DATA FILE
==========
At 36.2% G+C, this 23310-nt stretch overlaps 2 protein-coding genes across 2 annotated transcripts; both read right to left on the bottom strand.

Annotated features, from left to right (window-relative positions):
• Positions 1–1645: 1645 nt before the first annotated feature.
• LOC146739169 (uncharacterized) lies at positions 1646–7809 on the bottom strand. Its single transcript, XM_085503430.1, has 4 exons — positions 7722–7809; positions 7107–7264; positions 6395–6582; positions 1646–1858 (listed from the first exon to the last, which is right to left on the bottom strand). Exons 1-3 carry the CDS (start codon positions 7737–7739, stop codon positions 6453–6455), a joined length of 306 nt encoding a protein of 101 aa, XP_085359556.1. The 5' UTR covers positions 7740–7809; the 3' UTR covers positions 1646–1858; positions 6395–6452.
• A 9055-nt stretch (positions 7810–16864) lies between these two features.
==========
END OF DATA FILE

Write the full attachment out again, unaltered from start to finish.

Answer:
At 36.2% G+C, this 23310-nt stretch overlaps 2 protein-coding genes across 2 annotated transcripts; both read right to left on the bottom strand.

Annotated features, from left to right (window-relative positions):
• Positions 1–1645: 1645 nt before the first annotated feature.
• LOC146739169 (uncharacterized) lies at positions 1646–7809 on the bottom strand. Its single transcript, XM_085503430.1, has 4 exons — positions 7722–7809; positions 7107–7264; positions 6395–6582; positions 1646–1858 (listed from the first exon to the last, which is right to left on the bottom strand). Exons 1-3 carry the CDS (start codon positions 7737–7739, stop codon positions 6453–6455), a joined length of 306 nt encoding a protein of 101 aa, XP_085359556.1. The 5' UTR covers positions 7740–7809; the 3' UTR covers positions 1646–1858; positions 6395–6452.
• A 9055-nt stretch (positions 7810–16864) lies between these two features.